Date of Award

Spring 2022

Document Type


Degree Name

Doctor of Philosophy (PhD)



First Advisor

Schoelkopf, Robert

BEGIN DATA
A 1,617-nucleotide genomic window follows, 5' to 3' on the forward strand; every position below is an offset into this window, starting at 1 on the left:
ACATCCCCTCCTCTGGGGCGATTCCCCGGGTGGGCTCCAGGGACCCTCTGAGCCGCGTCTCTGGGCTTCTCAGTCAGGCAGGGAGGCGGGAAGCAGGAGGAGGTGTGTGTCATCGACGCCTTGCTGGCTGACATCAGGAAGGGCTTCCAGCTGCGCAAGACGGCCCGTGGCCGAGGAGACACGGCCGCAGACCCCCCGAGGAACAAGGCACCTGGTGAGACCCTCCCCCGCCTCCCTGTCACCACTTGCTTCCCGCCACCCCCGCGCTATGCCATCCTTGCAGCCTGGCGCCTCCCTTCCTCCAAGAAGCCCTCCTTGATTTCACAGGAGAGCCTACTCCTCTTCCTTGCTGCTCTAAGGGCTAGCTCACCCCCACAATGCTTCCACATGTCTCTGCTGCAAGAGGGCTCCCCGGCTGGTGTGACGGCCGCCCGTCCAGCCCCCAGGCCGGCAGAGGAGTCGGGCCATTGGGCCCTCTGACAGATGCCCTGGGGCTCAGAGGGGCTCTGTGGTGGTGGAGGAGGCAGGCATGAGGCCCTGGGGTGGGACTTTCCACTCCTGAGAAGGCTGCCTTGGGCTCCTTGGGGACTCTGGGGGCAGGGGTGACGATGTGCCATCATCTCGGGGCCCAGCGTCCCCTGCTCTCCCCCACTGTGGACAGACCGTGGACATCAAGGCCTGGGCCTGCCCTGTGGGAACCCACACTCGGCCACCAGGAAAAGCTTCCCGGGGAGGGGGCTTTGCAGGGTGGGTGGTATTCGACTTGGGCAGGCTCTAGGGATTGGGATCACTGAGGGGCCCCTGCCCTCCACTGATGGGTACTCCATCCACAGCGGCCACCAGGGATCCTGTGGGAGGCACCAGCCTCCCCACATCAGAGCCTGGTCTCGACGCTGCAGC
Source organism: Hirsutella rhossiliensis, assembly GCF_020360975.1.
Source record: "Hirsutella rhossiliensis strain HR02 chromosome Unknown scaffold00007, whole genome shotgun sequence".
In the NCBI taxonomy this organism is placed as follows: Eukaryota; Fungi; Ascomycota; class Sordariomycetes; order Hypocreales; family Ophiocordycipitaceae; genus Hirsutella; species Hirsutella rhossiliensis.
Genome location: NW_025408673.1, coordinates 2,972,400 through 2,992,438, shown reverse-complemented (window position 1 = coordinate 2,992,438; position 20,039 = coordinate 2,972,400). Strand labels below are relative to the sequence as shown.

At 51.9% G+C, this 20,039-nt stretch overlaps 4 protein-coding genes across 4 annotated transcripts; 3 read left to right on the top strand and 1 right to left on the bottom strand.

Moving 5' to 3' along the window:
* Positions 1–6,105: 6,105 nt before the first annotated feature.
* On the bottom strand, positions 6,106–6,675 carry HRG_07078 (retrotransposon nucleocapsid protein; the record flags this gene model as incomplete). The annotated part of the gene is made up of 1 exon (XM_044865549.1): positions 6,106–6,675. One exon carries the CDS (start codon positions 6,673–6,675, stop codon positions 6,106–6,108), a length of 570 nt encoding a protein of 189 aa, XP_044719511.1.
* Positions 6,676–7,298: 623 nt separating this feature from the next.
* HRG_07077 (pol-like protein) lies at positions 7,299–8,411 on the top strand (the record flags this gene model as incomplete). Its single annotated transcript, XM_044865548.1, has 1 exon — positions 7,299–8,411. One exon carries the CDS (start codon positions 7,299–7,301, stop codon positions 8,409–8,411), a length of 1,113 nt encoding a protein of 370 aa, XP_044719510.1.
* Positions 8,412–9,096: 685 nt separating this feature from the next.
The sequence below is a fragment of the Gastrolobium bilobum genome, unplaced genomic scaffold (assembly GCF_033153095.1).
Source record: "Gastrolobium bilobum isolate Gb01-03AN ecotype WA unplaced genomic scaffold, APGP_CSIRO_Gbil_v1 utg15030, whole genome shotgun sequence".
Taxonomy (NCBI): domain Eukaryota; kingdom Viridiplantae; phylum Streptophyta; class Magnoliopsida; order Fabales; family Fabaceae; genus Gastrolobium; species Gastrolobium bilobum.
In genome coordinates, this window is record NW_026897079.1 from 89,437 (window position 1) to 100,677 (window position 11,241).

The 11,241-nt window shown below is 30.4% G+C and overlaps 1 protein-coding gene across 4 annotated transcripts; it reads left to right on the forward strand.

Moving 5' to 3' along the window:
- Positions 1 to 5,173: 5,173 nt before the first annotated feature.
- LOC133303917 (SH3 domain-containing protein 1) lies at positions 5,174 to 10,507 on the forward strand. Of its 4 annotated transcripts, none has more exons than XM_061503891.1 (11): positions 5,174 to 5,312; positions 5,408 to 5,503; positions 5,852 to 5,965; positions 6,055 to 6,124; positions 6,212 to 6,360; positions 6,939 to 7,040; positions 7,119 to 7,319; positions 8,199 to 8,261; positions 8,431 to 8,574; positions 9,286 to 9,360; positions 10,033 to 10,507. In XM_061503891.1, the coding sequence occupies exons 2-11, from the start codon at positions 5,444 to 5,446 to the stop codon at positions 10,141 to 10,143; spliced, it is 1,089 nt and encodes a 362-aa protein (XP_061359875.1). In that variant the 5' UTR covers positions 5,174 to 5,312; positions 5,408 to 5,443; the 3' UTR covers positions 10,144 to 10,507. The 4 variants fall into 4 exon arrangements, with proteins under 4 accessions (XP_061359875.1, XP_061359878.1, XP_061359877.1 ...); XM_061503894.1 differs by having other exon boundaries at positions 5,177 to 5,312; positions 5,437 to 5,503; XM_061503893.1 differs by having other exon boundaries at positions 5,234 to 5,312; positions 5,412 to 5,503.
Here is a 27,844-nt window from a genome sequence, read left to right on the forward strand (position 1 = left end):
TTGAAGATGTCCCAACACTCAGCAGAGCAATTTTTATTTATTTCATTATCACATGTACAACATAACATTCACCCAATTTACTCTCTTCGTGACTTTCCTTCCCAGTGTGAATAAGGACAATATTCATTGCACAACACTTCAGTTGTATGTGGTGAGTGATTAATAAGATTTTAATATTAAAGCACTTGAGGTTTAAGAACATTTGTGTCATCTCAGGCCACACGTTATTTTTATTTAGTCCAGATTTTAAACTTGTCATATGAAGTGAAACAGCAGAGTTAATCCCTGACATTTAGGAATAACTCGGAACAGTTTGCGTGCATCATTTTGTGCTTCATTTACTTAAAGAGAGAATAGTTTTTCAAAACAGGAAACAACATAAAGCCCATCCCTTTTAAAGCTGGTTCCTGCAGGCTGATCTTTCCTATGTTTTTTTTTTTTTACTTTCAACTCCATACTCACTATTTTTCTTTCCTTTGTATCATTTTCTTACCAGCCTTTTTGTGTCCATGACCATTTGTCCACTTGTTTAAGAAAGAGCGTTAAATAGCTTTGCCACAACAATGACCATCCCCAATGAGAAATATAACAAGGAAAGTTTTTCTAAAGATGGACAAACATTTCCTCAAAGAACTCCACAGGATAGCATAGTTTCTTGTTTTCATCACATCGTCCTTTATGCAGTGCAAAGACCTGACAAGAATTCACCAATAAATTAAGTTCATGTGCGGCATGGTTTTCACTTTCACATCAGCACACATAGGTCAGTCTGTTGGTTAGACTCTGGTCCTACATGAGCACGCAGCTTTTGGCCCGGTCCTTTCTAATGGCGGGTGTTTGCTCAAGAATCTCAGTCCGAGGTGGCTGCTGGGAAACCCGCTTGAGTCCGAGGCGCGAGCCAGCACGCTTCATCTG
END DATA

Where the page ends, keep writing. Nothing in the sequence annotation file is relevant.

The development of controllable quantum machines is largely motivated by a desire to simulate quantum systems beyond the capabilities of classical computers. Investigating intrinsically multi-level model bosonic systems, using conventional quantum processors based on two-level qubits is inefficient and incurs a potentially prohibitive mapping overhead in the current "near-term intermediate-scale quantum" (NISQ) era. This motivates the development of hybrid quantum processors that contain multiple types of degrees of freedom, such that one can leverage an optimal one-to-one mapping between the model system and simulator. Circuit quantum electrodynamics (cQED) has emerged as a leading platform for quantum information processing owing to the immense flexibility of engineering high fidelity coherent interactions and measurements. In cQED, microwave photons act as bosonic particles confined within a nonlinear network of electromagnetic modes. Controlling these photons serves as the basis for a hardware efficient platform for simulation of naturally bosonic systems. In this thesis, we present two experiments that encapsulate this idea by simulating molecular dynamics in two different regimes of electronic-nuclear coupling: adiabatic and nonadiabatic. In the first experiment, we implement a boson sampling protocol for estimating Franck-Condon factors associated with photoelectron spectra. Importantly, we fulfill the scalability requirement by developing a novel single-shot number-resolved quantum non-demolition detector for microwave photons. In the second experiment, we develop and employ a model for simulating dissipative nonadiabatic dynamics through a conical intersection as a basis for modeling photochemical reactions. We directly observe branching of a coherent wave-packet upon passage through the conical intersection, revealing the competition between coherent evolution and dissipation in this system. The tools developed for the experiments in this thesis serve as a basis for implementing more complex bosonic simulations.